Pilot program could be launched to test phasing students into the classroom
NASSAU, BAHAMAS — Three public schools on New Providence and Abaco could be reopened in January with hybrid learning, including face-to-face, as part of a pilot program as the government phases students back into the classroom, Minister of Education Jeffrey Lloyd revealed yesterday.
In an interview with Eyewitness News, the minister said education officials will not “swing the doors wide open and throw caution to the wind”.
“We are going to return certainly in the public sector, incrementally in stages,” Lloyd said, noting that the reopening is pending approval from the competent authority
“I expect in a short time, certainly by the beginning of the semester next year — I am talking about January — that we would see in the public schools, a phased return to hybrid learning, meaning some days, some students in classes and others in the virtual space and then the reverse.
“And then eventually, when conditions permit, when approvals are permitted, allowed, we will see a full return to face-to-face, in-person learning.
“I cannot give a timeframe on that portion of it — the full engagement of face-to-face — but it is our expectation and we are now in the final stages of preparation for the return to hybrid learning in New Providence and Abaco.”
Schools outside of Abaco and New Providence were engaged in face-to-face learning as of October 5.
But in-person learning on Eleuthera and Exuma was prohibited on November 9 and November 11 respectively due to a rise in cases on both islands.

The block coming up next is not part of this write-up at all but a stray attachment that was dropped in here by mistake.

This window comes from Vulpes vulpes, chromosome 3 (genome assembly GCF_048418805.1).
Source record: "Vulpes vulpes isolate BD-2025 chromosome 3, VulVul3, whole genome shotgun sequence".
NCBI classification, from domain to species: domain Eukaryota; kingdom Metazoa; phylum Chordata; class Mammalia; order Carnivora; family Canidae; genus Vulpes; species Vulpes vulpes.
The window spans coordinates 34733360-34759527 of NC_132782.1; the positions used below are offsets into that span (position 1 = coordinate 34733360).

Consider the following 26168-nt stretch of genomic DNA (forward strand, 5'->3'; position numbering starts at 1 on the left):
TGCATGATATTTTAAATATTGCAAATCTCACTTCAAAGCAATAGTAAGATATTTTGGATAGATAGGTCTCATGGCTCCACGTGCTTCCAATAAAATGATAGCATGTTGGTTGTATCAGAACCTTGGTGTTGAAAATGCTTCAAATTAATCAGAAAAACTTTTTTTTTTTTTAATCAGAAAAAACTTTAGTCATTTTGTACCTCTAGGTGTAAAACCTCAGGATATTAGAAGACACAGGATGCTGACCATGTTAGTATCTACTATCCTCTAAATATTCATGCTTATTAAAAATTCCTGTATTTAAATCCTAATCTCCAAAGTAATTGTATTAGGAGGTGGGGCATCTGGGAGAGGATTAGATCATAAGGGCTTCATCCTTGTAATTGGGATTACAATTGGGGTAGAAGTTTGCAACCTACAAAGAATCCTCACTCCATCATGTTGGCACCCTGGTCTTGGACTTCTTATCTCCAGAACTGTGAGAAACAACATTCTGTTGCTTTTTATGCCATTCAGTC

A combined 30,000-plus students attend schools on New Providence and Abaco, accounting for well over 65 percent of the student population in The Bahamas.
Yesterday, Lloyd stressed the need to be cautious given the ongoing pandemic.
“We may even begin with pilot schools with some here and some there on the island to see how it works and make sure that we have all regulatory protocols observed, properly observed, and as we master them in those pilot schools, we start to phase them in other schools until we have all of our students back to what we call normal,” the minister said.
“But again, I don’t think the day will come again when we will be entirely face-to-face such that there will no longer be the need for online learning. I believe the technology is here to stay and online virtual learning is here to stay.”
Asked which schools have been identified to act as pilot schools for the return of partial face-to-face learning, Lloyd said he expects a senior, junior and a primary school to be identified in various parts of the island and “see how it works”.
He said the Ministry of Education is exploring providing busing services.
According to the minister, education officials have been working with churches and community organizations to provide care centers for students to engage in virtual learning outside of the home.
He said this is particularly important for homes where parents will be unable to provide supervision, underscoring that thousands of hoteliers are expected to return to work next month with the reopening of Baha Mar and Atlantis.
“We have thankfully been able to secure a commitment from a number of churches and community organizations who have expressed their interest and have consented to partner with the ministry in providing these spaces for these students: all Wi-Fi ready, all properly accommodated with the necessary infrastructural facilities, sufficient space to maintain social distancing and so on.
“We are also going to ensure these students, like they would be in school, I’m talking about those in the virtual space, will have access to proper nutrition and paid for by themselves and where necessary, paid for by the government through the school lunch program and so on.”
He added: “So, it’s as much as possible, coming as close as possible to what students have been traditionally accustomed to…”